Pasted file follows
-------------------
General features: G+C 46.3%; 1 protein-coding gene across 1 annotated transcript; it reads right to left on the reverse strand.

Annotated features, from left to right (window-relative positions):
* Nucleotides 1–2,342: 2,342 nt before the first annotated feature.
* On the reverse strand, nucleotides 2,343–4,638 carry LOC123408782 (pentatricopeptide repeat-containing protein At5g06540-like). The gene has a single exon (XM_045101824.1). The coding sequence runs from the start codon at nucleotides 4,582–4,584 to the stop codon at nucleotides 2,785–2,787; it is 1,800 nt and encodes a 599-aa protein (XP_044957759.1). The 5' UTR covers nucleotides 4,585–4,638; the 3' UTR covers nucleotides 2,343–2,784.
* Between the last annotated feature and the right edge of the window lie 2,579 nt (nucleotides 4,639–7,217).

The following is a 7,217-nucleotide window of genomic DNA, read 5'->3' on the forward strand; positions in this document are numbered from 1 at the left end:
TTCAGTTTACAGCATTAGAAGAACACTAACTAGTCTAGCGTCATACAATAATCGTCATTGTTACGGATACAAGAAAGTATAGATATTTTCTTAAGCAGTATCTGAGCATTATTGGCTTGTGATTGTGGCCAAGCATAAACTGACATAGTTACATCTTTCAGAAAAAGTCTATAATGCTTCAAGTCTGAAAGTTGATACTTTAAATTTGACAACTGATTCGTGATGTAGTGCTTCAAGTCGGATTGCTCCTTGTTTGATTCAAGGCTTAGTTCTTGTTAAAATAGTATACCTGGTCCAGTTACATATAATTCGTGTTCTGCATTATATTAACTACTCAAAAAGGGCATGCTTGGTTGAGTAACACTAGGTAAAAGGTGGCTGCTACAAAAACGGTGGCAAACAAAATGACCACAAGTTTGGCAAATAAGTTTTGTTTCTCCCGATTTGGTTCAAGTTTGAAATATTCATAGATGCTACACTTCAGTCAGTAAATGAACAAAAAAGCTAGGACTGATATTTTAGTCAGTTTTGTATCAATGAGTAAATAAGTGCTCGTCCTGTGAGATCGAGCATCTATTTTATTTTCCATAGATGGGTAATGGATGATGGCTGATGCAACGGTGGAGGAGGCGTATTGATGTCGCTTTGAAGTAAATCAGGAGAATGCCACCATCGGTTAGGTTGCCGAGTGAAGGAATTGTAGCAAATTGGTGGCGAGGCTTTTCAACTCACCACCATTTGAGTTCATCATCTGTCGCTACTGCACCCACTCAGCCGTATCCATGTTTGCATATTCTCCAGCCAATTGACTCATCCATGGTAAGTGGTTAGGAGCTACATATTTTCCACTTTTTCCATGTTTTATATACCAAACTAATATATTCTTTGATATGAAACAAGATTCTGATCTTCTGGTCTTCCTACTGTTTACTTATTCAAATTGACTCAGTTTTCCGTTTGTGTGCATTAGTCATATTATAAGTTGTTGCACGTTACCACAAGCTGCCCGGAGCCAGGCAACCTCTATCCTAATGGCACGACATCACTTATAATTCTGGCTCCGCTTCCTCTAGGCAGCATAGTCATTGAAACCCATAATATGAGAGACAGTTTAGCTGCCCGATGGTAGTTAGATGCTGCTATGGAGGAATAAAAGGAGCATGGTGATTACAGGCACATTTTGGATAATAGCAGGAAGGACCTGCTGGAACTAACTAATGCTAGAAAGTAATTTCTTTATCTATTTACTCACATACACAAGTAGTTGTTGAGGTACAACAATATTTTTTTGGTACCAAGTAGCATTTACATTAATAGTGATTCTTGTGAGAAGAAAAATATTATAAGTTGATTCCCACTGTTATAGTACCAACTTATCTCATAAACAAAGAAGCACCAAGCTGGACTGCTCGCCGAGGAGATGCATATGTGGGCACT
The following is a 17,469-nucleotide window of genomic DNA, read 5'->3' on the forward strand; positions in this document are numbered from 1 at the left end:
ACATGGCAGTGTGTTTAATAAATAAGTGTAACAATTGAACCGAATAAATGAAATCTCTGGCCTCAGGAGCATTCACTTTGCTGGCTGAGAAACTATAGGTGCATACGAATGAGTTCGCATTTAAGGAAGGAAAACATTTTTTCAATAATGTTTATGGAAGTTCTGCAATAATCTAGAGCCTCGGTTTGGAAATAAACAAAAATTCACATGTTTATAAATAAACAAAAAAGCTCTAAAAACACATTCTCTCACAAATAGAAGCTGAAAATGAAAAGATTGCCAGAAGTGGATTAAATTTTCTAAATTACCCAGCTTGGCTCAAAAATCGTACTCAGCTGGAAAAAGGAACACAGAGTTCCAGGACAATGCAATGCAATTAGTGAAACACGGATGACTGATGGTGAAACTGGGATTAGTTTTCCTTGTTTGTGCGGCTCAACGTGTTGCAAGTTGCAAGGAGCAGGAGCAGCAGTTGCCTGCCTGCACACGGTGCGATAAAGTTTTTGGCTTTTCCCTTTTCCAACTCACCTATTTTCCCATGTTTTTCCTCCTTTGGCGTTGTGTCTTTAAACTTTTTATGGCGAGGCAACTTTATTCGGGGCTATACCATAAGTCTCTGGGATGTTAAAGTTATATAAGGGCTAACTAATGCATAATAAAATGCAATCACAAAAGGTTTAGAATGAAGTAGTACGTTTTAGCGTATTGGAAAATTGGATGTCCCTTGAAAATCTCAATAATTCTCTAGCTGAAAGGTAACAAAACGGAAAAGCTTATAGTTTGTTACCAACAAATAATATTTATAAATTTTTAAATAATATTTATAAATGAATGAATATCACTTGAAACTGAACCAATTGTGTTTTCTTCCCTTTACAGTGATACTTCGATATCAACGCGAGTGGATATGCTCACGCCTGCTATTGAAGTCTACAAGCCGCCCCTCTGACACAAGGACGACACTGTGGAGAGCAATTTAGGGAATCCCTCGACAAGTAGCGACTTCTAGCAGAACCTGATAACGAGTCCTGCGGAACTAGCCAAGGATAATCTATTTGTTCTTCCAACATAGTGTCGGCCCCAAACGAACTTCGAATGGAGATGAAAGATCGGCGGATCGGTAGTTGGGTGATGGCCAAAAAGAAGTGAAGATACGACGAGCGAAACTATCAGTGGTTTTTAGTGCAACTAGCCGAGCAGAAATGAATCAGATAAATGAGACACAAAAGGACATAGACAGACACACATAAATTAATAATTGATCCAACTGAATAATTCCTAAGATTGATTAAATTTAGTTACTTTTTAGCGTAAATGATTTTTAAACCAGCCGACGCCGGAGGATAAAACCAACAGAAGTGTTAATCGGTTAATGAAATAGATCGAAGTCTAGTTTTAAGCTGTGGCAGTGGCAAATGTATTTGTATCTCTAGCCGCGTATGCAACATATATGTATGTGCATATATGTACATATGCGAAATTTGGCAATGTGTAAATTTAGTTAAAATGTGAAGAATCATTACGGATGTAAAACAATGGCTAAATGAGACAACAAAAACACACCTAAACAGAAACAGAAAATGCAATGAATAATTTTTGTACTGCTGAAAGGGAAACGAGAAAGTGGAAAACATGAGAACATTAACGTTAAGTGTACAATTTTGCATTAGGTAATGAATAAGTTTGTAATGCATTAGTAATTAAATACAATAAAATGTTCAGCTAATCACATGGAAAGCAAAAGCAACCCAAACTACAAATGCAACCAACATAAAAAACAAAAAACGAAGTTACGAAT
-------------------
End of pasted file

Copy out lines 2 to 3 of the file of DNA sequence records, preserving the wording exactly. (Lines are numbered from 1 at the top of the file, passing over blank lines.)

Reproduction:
Annotated features, from left to right (window-relative positions):
* Nucleotides 1–2,342: 2,342 nt before the first annotated feature.